After the sexual revolution of the 1960s, prominently LGBT neighborhoods began cropping up in cities across America. These LGBT enclaves have been declining in the last decade, but as a Trump presidency reintroduces fear and uncertainty for the LGBT community, such areas may begin growing again, according to a new article by the Washington Blade.
In an era of unrest, many in the LGBT community banded together to form spaces of acceptance and safety, often occupying neglected urban areas as the wealthy settled into the suburbs. This led to the rise of gay neighborhoods, such as Greenwich Village in New York and Dupont Circle in Washington D.C. However, as acceptance of the LGBT community has continued to spread over the last decade, people no longer felt the need to protect themselves by living together. Youths growing up in a more tolerant society prefer integration over segregation, and successful gay neighborhoods are becoming desirable locations for mainstream investors and residents (think sky-high rents in Greenwich or Chelsea in NYC).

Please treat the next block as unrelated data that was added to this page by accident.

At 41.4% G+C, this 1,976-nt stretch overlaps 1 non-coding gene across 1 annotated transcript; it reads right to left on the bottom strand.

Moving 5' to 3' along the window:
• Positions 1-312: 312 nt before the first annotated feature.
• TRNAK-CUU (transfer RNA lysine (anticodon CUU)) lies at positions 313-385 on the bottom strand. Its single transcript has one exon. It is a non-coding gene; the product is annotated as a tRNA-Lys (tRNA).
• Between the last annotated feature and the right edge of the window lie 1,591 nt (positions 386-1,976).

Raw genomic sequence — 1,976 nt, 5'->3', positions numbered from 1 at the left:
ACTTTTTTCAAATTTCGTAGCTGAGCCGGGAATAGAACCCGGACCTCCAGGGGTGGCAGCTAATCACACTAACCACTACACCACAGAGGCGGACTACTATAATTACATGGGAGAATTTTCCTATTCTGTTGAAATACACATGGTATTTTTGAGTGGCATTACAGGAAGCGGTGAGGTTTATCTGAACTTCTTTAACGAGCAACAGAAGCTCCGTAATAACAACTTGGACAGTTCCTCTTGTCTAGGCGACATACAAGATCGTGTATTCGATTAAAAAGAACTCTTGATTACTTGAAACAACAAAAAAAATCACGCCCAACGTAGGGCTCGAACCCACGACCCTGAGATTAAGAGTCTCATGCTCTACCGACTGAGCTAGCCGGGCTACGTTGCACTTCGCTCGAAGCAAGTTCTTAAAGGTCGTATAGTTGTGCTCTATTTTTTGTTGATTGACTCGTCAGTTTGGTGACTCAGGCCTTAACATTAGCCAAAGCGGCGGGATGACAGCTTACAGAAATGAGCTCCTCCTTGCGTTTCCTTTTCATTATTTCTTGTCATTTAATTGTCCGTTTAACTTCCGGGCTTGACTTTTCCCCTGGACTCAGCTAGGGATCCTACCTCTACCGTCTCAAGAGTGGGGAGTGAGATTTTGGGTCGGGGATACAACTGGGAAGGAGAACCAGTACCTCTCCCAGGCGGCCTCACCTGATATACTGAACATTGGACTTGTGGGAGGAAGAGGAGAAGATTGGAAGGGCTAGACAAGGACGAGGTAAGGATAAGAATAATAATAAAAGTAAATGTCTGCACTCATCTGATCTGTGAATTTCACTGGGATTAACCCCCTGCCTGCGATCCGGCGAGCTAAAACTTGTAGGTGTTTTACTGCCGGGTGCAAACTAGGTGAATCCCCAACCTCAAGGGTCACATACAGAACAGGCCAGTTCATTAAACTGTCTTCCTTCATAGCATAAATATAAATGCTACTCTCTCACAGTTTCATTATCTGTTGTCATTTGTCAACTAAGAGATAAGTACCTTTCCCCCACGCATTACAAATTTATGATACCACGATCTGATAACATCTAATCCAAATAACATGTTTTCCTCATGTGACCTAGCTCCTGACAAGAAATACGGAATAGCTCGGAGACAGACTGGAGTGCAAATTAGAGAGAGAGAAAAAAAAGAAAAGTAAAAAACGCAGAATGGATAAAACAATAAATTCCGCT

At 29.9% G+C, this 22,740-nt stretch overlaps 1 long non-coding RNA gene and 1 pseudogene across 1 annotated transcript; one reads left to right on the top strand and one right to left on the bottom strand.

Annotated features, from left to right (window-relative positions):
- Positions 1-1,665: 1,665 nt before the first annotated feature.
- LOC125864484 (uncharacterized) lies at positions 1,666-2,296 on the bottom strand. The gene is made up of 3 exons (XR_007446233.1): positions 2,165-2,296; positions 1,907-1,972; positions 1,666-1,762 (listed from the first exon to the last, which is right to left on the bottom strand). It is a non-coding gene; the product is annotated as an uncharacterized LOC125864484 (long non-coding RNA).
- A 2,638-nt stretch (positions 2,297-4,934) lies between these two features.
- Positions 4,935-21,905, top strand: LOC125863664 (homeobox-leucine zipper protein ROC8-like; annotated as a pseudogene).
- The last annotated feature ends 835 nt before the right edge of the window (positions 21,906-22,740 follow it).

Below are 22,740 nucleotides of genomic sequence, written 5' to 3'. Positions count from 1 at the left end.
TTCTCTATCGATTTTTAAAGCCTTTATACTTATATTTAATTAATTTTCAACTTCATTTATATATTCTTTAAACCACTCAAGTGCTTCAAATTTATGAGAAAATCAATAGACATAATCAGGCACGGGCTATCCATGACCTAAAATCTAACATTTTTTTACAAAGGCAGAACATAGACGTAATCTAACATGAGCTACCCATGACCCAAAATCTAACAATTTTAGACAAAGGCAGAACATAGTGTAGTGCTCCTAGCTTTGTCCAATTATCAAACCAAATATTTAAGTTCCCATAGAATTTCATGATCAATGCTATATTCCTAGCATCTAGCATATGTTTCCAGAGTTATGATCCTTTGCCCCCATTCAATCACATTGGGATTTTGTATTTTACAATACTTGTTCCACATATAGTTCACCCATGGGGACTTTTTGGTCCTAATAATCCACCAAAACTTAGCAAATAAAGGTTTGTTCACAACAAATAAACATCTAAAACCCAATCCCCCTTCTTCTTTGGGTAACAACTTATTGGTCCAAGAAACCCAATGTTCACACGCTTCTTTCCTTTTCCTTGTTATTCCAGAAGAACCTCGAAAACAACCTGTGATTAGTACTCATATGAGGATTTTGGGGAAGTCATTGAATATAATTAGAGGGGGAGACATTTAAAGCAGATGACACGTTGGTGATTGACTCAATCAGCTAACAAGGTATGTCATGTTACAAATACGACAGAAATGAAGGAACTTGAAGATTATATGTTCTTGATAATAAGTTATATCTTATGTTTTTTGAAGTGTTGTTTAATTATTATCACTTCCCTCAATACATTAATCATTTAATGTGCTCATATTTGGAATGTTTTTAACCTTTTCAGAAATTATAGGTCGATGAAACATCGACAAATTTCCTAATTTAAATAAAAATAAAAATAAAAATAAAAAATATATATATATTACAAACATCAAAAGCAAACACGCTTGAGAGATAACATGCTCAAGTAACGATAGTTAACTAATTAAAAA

Due to these reasons, the decline of gay neighborhoods actually signals societal progress and increasing safety. However, with the rise of a Trump presidency, complete with a homophobic vice president and conservative cabinet, many LGBT Americans are feeling once again vulnerable and fear that had been slowly being remedied. In this new age, many may seek kinship by coming together in neighborhoods, bringing back the popularity of LGBT safe spaces.
Check out the opinion piece over at the Washington Blade.